For example, there is this vivid memory I have of climbing pine stairs, in a small cottage, to a tiny room (basically a single bed under a sloping roof.) I remember it because the woodwork was flawless, stairs and all done and sanded and glowing, as if they were the finest piece of furniture, and also because some organization freak had designed them. The risers of the steps had drawers. The walls surrounding the stair case had shelves. The bed had drawers under it, and drawers were built in to the woodwork around the tiny bed, everywhere they fit, even if some had really weird shapes. And yes, the sloping ceiling was carefully fitted, sanded, etc. boards.
I’ve always had the idea that this was the upstairs of my great grandmother’s house, and have a vague idea that I slept there the night before her funeral, but I don’t know. It could as easily be the upstairs of some cottage we stayed in while we were driving through roadless/trackless wastes in the mountains of Northern Portugal in 68, trying to trace my Brazilian aunt’s ancestry while she was visiting. Her ancestors came from such tiny places that some of the villages, when they saw the car approach someone would run to ring the church bell, and everyone would come running from the fields, and it would be an impromptu holiday, even if it turned out she had no ancestors/relatives from there. They were isolated and loved the break in the monotony. And we stayed overnight in some of those places, so it could be there.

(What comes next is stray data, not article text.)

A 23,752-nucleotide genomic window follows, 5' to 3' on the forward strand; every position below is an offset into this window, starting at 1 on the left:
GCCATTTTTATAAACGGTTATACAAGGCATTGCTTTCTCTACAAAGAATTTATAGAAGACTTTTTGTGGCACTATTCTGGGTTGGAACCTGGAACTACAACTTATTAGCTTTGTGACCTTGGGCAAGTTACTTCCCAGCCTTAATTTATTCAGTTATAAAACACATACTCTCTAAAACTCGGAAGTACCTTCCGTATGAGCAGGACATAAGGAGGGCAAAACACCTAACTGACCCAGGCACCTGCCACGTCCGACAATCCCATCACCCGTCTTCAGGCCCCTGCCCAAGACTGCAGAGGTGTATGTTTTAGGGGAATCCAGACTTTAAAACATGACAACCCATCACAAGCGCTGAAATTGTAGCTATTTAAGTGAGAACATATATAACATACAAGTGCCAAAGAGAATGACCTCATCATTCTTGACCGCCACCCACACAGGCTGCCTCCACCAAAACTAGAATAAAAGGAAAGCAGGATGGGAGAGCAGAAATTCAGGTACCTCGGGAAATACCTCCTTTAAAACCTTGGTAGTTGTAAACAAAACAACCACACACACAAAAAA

However, the beauty of the woodwork, the cunning of the storage stayed with me. Now I’m older, I suspect that thing was designed (and possibly built) by naval builders.
Then there is the sea. Lots of people reading my books assume I grew up by the sea. That’s not… precisely true.
Sure, my parents are maybe ten miles from the sea, which in the states would make it really close, and have a major influence over my life.
Other than the fact that fish was the almost-free food, only more expensive than when a hunter-friend donated his excess hunted animals, not so much.